Questions and Answers

Q&A with Neal Katz author of OUTRAGEOUS: The Victoria Woodhull Saga, Volume 1, Rise to Riches.  To purchase, visit

1. How were you introduced to the life of Victoria Woodhull and what made you so passionate to share her story?

I came across Victoria in some readings about Victorian America. Then I read Other Powers: The Age of Suffrage, Spiritualism, and the Scandalous Victoria Woodhull by Barbara Goldsmith. I found so many parallels between Victoria’s life and my own that I devoured several excellent books about Victoria, her sister Tennessee Celeste Claflin, Cornelius Vanderbilt, and the Reverend Henry Ward Beecher. The histories were informative but none captured the imagination of the American public. I hope The Victoria Woodhull Saga in four volumes will make Victoria Woodhull not only well known, but iconic.

2. Victoria knew that a rise to power was through financial and political gain.  Did you get a sense through your research that Victoria thought she had a chance to be elected as President of the United States as the first female in the 19th century or was there another motive for her candidacy?

The audacity of declaring herself a candidate for the Presidency, securing her party’s nomination, and running a campaign through the first women-owned (Vickie and Tennessee) newspaper is astonishing. It did not matter if she could win, in fact, she was not printed on any ballots in any states, and she was wrongfully arrested and placed in prison during the voting. Once she became rich, the next logical step was to become well known and influential—the candidacy provided the opportunity. No, she would never think she could win.

3. Your thoughts on our free markets come from historical and personal knowledge.  How would you describe the current market in the United States or even that of the world?

I believe we are literally on the brink of catastrophic disaster. There is a debt crisis about to happen that will end any appearance of “the full faith and credit of the U.S. government.” We had an opportunity in 2008, after the bank and investment firm failures to change the mentality, but greed and short-term profits were more desirable than systemic change to establish a solid foundation. This time the U.S. will not be able to prop up the world markets, and we will finally witness a true domino effect—of financial collapses. The biggest danger in this is militarism, typically when things go really bad for a country it turns to war.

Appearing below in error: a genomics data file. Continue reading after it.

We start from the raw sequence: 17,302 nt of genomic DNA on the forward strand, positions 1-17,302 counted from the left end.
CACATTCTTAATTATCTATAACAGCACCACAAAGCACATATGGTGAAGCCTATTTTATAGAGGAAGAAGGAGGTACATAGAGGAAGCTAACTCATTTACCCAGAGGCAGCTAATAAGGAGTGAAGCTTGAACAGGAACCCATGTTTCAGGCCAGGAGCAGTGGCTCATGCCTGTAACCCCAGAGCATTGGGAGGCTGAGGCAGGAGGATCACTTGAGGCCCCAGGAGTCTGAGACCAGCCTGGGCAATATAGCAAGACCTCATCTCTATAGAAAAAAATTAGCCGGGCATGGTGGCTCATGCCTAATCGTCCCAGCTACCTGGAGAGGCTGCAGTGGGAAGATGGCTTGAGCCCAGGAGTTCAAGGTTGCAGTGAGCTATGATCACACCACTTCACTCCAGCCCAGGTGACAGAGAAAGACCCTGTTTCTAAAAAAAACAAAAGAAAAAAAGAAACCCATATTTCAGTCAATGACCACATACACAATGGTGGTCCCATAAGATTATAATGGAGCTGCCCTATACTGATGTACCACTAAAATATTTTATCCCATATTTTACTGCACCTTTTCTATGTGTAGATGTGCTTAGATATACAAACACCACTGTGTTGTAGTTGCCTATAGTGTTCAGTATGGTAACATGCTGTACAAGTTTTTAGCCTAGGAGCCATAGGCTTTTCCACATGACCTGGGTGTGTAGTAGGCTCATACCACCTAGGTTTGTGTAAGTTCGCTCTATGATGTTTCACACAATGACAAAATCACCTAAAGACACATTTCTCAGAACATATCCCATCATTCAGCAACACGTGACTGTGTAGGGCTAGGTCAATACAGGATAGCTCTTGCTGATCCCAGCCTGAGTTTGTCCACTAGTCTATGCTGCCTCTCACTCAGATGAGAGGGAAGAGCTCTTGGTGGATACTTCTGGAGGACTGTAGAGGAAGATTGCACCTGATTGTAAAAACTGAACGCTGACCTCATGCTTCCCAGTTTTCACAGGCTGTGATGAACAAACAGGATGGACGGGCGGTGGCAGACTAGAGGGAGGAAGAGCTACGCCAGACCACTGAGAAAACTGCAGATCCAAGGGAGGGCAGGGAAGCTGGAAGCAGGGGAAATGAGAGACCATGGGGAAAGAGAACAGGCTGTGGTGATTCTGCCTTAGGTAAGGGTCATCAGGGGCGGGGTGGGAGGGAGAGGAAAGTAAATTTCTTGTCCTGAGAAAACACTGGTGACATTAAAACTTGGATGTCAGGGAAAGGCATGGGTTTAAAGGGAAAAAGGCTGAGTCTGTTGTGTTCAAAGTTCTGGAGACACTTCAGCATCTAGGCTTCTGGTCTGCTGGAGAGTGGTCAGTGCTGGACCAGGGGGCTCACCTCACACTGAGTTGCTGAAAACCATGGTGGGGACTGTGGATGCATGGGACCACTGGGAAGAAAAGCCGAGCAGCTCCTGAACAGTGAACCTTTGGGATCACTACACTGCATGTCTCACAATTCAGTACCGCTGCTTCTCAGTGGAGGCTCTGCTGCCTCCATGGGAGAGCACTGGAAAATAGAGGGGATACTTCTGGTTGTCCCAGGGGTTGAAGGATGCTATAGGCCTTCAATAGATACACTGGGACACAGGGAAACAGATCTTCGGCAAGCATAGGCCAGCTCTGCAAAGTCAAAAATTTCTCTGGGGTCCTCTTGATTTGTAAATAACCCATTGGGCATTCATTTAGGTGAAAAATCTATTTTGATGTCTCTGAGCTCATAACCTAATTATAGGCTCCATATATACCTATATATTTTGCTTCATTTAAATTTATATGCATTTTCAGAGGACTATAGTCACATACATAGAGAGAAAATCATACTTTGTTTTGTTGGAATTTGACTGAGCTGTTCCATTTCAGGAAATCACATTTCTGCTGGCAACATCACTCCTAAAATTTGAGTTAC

4. Would gender equality in America be enough to achieve sustainable economic improvement in the lives of women, especially single mothers, in our country?

If by gender equality you mean a collective mind shift that would end the subjugation, degradation, and objectification of women by men, then to some degree, yes. I have designed a program to prove to America and the world that single mothers are an investment grade asset completely under utilized in our economy.

5. If Victoria were alive today, what passions and injustices do you think she would stand behind?

Today Victoria would stand for what she stood for and wrote about in the 1870’s. This was her political platform: Women suffrage and equal legal standing, regulation of monopolies, nationalization of railroads, an eight hour workday, direct taxation, abolition of the death penalty, welfare and education for the poor, and equal pay for equal work. Amazingly in 1872!

6. Why do you think you, as a successful businessman, are a good person to be telling Victoria’s story in first person?

Many of the determining factors that befell on Victoria have occurred in my life. I recognized early on the psychological profile driving her reactions and imperatives in her life. Add to that the fact that men wrote her out of history, I believe a man should write her back into herstory!

What surprised you the most about your research and knowledge about Victoria when writing this book?

There are so many factors that surprised me. She was dazzlingly smart despite her formal education ending in the third grade (a distinction she shared with Cornelius Vanderbilt). She knew how to gather the right advisors around her. She was an incredible manipulator of the mass media of the day, the press. Most of all, overcoming the adversity of her childhood, Victoria Woodhull would not be constrained by civility, cultural dictates, propriety, nor any form of compliance. She was fearless and a champion for those less fortunate.


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